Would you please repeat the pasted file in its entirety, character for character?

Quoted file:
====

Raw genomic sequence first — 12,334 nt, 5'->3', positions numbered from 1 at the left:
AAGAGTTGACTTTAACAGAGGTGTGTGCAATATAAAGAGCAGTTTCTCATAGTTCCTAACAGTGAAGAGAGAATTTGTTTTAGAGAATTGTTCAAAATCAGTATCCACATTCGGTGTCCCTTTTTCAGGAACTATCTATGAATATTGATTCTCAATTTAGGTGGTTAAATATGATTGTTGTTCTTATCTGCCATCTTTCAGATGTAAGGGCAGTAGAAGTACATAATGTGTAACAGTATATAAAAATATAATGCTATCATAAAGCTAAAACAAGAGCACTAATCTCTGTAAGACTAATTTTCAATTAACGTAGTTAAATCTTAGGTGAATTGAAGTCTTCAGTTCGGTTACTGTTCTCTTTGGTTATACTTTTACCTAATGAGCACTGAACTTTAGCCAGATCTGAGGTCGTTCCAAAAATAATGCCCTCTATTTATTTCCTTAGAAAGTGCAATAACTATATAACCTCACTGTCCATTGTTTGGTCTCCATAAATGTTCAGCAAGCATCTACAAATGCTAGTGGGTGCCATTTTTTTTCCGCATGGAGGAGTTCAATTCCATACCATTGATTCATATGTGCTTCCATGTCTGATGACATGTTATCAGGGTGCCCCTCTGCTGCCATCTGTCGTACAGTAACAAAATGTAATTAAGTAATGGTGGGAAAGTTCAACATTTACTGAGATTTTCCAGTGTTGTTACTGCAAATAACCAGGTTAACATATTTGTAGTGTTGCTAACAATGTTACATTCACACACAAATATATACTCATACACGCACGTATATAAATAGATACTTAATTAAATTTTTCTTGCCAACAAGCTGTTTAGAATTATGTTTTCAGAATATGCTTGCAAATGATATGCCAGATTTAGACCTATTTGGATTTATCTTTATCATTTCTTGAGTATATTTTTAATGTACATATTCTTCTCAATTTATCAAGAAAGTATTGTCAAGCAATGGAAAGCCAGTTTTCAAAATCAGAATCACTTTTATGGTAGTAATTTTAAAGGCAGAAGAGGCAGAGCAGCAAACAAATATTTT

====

Raw genomic sequence first — 12,334 nt, 5'->3', positions numbered from 1 at the left:
AAGAGTTGACTTTAACAGAGGTGTGTGCAATATAAAGAGCAGTTTCTCATAGTTCCTAACAGTGAAGAGAGAATTTGTTTTAGAGAATTGTTCAAAATCAGTATCCACATTCGGTGTCCCTTTTTCAGGAACTATCTATGAATATTGATTCTCAATTTAGGTGGTTAAATATGATTGTTGTTCTTATCTGCCATCTTTCAGATGTAAGGGCAGTAGAAGTACATAATGTGTAACAGTATATAAAAATATAATGCTATCATAAAGCTAAAACAAGAGCACTAATCTCTGTAAGACTAATTTTCAATTAACGTAGTTAAATCTTAGGTGAATTGAAGTCTTCAGTTCGGTTACTGTTCTCTTTGGTTATACTTTTACCTAATGAGCACTGAACTTTAGCCAGATCTGAGGTCGTTCCAAAAATAATGCCCTCTATTTATTTCCTTAGAAAGTGCAATAACTATATAACCTCACTGTCCATTGTTTGGTCTCCATAAATGTTCAGCAAGCATCTACAAATGCTAGTGGGTGCCATTTTTTTTCCGCATGGAGGAGTTCAATTCCATACCATTGATTCATATGTGCTTCCATGTCTGATGACATGTTATCAGGGTGCCCCTCTGCTGCCATCTGTCGTACAGTAACAAAATGTAATTAAGTAATGGTGGGAAAGTTCAACATTTACTGAGATTTTCCAGTGTTGTTACTGCAAATAACCAGGTTAACATATTTGTAGTGTTGCTAACAATGTTACATTCACACACAAATATATACTCATACACGCACGTATATAAATAGATACTTAATTAAATTTTTCTTGCCAACAAGCTGTTTAGAATTATGTTTTCAGAATATGCTTGCAAATGATATGCCAGATTTAGACCTATTTGGATTTATCTTTATCATTTCTTGAGTATATTTTTAATGTACATATTCTTCTCAATTTATCAAGAAAGTATTGTCAAGCAATGGAAAGCCAGTTTTCAAAATCAGAATCACTTTTATGGTAGTAATTTTAAAGGCAGAAGAGGCAGAGCAGCAAACAAATATTTT